When I was interviewed for the Washington Post about In Search of the Perfect Loaf, I actually didn't have a recipe on hand that would work for the paper. Most of the recipes in the book are made with sourdough, the ingredients are measured by weight, and I explain them in detailed steps that run several pages in some instances. So what to do for a newspaper with limited space?
I came up with this recipe, which still uses whole wheat, whole rye and white flour--classic components of the pain de campagne loaf. I also knew I wouldn't be able to use sourdough, because I wouldn't have space to explain the technique. So I substituted a minute amount of yeast instead and added fermented cider for flavor. Risen overnight, then baked in a covered pot the next day, the loaf has a marvelous and mild taste.
Here's the full recipe as described in the Post. (At the link, there's also a nifty calculator to increase the size of the loaf if you want).
Washington author Sam Fromartz has been making sourdough variations of this yeast bread for years. Here, he adds fermented cider for flavor. A mild beer may be substituted; an IPA would be too bitter. The loaf is sized to last a few days.
The optional tablespoon of water is to compensate for the variable absorption of the rye and whole-wheat flours.
You'll need a colander, a pastry cloth or clean dish towel and a covered cast-iron or enameled cast-iron pot.
Make Ahead: The dough needs four 20-minute rests, plus an 8-to-24-hour stay in the refrigerator and a final 1 1/2-hour rise.
Storage Notes: Store the cooled loaf in a paper bag for a day, and store in a plastic bag for a few days after that. Do not refrigerate.
Tested size: 10-12 servings; makes one 11-ounce loaf 10 to 12 slices
- 1 1/4 cups (160 grams) white bread flour, plus more for dusting
- 1/4 cup (38 grams) stone-ground whole-wheat flour
- 1/4 cup (32 grams) stone-ground whole rye flour
- 1/2 teaspoon instant yeast or bread machine yeast
- 1 teaspoon table salt
- 1/4 cup (55 grams) dry fermented cider (may substitute Pilsener beer; see headnote)
- 1/2 cup (120 grams) lukewarm water (80 degrees), plus an optional 1 tablespoon
Whisk together the flours, yeast and salt in a mixing bowl. Combine the cider and water in a liquid measuring cup.
Add the liquid to the flour mixture; use a spatula or bench scraper or your hand moistened with water to blend them for about a minute. The dough should be shaggy yet cohesive. Cover the bowl with a towel; let the dough rest for 20 minutes.
Moisten your kneading hand. If the dough seems stiff, add the optional tablespoon of water. Stretch one edge of the dough (still in the bowl), then press it into the center of the bowl. Repeat this about a dozen times, moving clockwise to catch all sides of the dough. (This should take 1 or 2 minutes.)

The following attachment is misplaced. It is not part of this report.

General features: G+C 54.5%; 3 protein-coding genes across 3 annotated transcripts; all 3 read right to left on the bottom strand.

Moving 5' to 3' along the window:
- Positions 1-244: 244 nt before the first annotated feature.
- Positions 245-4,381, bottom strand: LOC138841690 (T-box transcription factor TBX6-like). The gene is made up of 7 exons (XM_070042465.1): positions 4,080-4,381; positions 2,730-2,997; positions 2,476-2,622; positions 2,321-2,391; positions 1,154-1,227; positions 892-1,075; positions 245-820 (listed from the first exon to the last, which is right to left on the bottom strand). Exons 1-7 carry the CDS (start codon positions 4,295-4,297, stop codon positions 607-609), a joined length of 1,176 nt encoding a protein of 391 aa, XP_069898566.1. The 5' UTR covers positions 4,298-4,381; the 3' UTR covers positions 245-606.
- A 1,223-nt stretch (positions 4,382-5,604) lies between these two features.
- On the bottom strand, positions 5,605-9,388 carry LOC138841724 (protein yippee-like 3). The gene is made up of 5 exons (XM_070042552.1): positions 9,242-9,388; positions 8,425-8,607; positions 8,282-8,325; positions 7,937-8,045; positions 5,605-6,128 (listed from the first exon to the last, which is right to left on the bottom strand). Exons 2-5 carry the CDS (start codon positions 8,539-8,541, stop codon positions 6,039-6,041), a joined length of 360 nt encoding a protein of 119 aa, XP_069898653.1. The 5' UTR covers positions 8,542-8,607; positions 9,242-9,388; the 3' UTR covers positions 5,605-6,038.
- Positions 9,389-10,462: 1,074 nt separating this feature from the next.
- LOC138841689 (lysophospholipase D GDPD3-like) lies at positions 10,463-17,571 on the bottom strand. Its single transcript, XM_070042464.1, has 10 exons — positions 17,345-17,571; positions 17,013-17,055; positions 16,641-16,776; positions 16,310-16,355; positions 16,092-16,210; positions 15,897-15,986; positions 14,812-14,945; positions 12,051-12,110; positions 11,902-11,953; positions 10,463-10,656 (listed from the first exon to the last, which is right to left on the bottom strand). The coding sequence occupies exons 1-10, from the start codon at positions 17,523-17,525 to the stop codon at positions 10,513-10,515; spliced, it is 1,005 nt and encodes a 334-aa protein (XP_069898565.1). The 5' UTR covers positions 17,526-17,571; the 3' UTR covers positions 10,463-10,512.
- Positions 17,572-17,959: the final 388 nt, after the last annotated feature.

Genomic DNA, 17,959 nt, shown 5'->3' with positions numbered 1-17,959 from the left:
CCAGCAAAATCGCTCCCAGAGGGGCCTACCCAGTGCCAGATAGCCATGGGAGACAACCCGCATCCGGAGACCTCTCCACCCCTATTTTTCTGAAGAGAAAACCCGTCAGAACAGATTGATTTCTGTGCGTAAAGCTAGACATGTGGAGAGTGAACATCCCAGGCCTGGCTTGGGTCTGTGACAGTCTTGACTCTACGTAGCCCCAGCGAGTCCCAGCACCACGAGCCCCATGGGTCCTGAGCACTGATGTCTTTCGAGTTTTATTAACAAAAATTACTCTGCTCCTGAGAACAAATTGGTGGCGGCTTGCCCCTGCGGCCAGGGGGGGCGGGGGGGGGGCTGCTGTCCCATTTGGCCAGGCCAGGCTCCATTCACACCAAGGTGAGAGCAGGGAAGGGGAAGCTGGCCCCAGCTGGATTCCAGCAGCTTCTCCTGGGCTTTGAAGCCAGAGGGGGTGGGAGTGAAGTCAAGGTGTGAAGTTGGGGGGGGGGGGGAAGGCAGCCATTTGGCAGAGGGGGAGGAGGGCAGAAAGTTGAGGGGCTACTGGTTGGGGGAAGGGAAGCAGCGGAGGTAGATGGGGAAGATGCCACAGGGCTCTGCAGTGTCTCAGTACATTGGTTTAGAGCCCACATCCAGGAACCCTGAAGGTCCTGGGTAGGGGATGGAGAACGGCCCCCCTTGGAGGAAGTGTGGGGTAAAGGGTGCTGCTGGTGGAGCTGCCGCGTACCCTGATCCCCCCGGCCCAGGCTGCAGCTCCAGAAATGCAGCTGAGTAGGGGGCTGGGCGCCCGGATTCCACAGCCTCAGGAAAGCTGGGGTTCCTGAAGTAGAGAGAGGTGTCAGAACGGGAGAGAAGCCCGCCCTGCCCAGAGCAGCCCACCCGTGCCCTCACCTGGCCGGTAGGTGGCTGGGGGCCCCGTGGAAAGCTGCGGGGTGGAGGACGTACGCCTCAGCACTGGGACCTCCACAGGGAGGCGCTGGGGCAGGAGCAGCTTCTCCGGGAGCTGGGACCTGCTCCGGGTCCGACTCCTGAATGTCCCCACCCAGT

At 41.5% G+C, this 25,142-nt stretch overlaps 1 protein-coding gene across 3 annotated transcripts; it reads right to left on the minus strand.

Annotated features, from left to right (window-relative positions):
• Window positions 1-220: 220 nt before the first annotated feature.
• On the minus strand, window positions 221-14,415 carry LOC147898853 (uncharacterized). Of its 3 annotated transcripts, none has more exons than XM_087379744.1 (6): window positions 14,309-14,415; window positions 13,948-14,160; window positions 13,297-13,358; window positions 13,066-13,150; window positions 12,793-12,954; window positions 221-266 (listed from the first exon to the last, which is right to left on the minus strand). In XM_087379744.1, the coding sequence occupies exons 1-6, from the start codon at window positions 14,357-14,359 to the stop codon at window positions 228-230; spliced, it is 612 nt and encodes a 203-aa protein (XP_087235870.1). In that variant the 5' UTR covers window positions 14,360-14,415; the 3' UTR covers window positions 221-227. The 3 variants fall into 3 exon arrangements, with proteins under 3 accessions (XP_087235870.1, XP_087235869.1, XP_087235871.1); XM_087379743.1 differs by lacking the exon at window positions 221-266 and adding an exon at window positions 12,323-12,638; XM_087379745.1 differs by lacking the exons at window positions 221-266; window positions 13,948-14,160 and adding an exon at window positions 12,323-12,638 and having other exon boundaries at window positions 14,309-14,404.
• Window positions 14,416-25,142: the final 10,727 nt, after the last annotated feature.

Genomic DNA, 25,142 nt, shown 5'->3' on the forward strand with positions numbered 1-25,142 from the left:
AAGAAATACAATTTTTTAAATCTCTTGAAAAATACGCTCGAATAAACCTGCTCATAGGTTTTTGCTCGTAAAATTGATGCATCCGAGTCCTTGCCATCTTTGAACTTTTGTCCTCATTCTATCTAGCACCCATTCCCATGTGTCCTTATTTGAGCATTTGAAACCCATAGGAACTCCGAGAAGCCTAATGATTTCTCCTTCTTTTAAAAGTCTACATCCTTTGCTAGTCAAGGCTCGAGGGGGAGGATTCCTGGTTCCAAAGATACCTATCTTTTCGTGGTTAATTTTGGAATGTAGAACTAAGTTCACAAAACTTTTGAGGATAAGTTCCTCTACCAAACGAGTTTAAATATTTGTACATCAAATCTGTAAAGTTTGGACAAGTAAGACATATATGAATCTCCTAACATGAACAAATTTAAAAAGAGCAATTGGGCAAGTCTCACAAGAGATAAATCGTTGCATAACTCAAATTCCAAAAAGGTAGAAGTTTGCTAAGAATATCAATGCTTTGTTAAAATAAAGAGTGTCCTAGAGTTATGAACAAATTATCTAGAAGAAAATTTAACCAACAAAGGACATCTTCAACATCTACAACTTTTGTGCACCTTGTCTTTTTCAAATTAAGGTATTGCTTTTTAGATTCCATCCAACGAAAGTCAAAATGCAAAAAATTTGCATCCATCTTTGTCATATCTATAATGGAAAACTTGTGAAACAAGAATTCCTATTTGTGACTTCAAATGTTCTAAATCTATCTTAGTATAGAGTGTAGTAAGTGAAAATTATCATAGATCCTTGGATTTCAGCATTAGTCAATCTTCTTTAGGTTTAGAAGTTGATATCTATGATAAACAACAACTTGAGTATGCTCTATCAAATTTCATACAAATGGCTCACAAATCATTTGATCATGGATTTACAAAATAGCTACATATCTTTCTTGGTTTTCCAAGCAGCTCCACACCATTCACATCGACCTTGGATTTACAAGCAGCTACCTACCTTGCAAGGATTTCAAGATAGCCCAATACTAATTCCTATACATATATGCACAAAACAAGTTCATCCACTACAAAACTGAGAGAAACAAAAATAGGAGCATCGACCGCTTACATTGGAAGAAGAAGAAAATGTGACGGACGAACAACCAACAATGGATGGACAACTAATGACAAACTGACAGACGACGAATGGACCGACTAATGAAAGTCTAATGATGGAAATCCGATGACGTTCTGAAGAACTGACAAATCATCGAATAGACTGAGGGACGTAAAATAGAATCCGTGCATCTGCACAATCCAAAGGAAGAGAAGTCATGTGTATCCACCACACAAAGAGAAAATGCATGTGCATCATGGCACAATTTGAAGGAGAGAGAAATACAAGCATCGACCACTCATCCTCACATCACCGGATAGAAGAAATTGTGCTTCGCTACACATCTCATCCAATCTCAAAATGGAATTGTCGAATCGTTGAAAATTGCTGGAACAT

Turn the dough over so the seams are on the bottom. Cover and let rest for 20 minutes. Repeat the clockwise stretching and folding two more times, with 20-minute rests after each. Cover and refrigerate at least 8 hours and up to 24 hours. The dough should have doubled. If it hasn't, leave it on the counter until it does.
Lightly flour a work surface. Use a pastry cloth or clean dish towel to line a round colander. Dust the cloth with flour.
Transfer the dough to the floured work surface. Fold the edges toward the center to create a round shape, turning it over so the seams are on the bottom. Let it rest for 5 minutes, then transfer to the colander, seam side up. Cover with a towel and let the dough rise for 1 1/2 hours.
Thirty minutes before baking, place a cast-iron Dutch oven (lid on) or enameled cast-iron pot with a lid (on) in the oven; preheat to 475 degrees.
Carefully remove the hot pot from the oven.
Turn the dough out onto the counter so the seams are on the bottom. Use kitchen scissors to make 8 snips on the top of the dough in an evenly spaced spoke pattern, each about 1/4-inch deep. Lift the dough and carefully drop it into the hot pot. Immediately cover with the hot lid. Bake for 30 minutes, then reduce the heat to 450 degrees. Uncover and bake for 8 to 10 minutes or until the crust is dark brown. Try to minimize the amount of time the oven door is open.
The bread is done when its internal temperature registers 205 degrees on an instant-read thermometer and the loaf sounds hollow when knocked on the underside.
Transfer the loaf to a wire rack to cool for at least 1 hour before cutting.
From Sam Fromartz, author of "In Search of the Perfect Loaf: A Home Baker’s Odyssey" (Viking, 2014).
Tested by Bonnie S. Benwick.